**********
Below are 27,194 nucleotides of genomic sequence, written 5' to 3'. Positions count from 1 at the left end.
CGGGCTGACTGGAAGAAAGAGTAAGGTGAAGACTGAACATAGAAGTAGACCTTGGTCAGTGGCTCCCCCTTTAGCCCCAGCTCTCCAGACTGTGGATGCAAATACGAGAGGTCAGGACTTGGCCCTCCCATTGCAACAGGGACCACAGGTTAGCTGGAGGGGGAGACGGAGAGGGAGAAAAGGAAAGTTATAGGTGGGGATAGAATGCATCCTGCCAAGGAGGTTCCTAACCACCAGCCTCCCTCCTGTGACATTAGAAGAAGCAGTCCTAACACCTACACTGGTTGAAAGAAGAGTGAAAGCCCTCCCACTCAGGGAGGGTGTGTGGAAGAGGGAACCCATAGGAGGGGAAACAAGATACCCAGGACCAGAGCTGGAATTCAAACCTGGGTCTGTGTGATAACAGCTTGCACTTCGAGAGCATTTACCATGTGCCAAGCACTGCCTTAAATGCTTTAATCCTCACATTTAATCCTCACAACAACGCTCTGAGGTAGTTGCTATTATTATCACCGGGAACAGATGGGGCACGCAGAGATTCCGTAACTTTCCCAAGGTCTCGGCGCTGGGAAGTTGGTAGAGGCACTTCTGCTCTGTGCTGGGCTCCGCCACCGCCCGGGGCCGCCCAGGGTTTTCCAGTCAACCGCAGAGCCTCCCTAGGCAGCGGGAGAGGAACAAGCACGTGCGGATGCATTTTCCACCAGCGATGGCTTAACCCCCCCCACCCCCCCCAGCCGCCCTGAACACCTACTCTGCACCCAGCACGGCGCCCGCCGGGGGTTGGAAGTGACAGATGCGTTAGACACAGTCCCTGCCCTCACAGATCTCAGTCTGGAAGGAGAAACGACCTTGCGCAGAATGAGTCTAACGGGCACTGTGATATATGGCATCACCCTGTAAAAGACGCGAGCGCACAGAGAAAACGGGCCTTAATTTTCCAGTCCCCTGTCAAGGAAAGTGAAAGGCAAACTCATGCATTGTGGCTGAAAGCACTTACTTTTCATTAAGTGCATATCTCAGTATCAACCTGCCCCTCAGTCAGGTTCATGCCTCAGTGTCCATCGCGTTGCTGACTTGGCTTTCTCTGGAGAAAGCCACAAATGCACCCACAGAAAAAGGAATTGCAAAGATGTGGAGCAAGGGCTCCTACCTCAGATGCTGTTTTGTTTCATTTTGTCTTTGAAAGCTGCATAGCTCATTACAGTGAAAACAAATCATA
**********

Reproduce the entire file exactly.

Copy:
Below are 27,194 nucleotides of genomic sequence, written 5' to 3'. Positions count from 1 at the left end.
CGGGCTGACTGGAAGAAAGAGTAAGGTGAAGACTGAACATAGAAGTAGACCTTGGTCAGTGGCTCCCCCTTTAGCCCCAGCTCTCCAGACTGTGGATGCAAATACGAGAGGTCAGGACTTGGCCCTCCCATTGCAACAGGGACCACAGGTTAGCTGGAGGGGGAGACGGAGAGGGAGAAAAGGAAAGTTATAGGTGGGGATAGAATGCATCCTGCCAAGGAGGTTCCTAACCACCAGCCTCCCTCCTGTGACATTAGAAGAAGCAGTCCTAACACCTACACTGGTTGAAAGAAGAGTGAAAGCCCTCCCACTCAGGGAGGGTGTGTGGAAGAGGGAACCCATAGGAGGGGAAACAAGATACCCAGGACCAGAGCTGGAATTCAAACCTGGGTCTGTGTGATAACAGCTTGCACTTCGAGAGCATTTACCATGTGCCAAGCACTGCCTTAAATGCTTTAATCCTCACATTTAATCCTCACAACAACGCTCTGAGGTAGTTGCTATTATTATCACCGGGAACAGATGGGGCACGCAGAGATTCCGTAACTTTCCCAAGGTCTCGGCGCTGGGAAGTTGGTAGAGGCACTTCTGCTCTGTGCTGGGCTCCGCCACCGCCCGGGGCCGCCCAGGGTTTTCCAGTCAACCGCAGAGCCTCCCTAGGCAGCGGGAGAGGAACAAGCACGTGCGGATGCATTTTCCACCAGCGATGGCTTAACCCCCCCCACCCCCCCCAGCCGCCCTGAACACCTACTCTGCACCCAGCACGGCGCCCGCCGGGGGTTGGAAGTGACAGATGCGTTAGACACAGTCCCTGCCCTCACAGATCTCAGTCTGGAAGGAGAAACGACCTTGCGCAGAATGAGTCTAACGGGCACTGTGATATATGGCATCACCCTGTAAAAGACGCGAGCGCACAGAGAAAACGGGCCTTAATTTTCCAGTCCCCTGTCAAGGAAAGTGAAAGGCAAACTCATGCATTGTGGCTGAAAGCACTTACTTTTCATTAAGTGCATATCTCAGTATCAACCTGCCCCTCAGTCAGGTTCATGCCTCAGTGTCCATCGCGTTGCTGACTTGGCTTTCTCTGGAGAAAGCCACAAATGCACCCACAGAAAAAGGAATTGCAAAGATGTGGAGCAAGGGCTCCTACCTCAGATGCTGTTTTGTTTCATTTTGTCTTTGAAAGCTGCATAGCTCATTACAGTGAAAACAAATCATA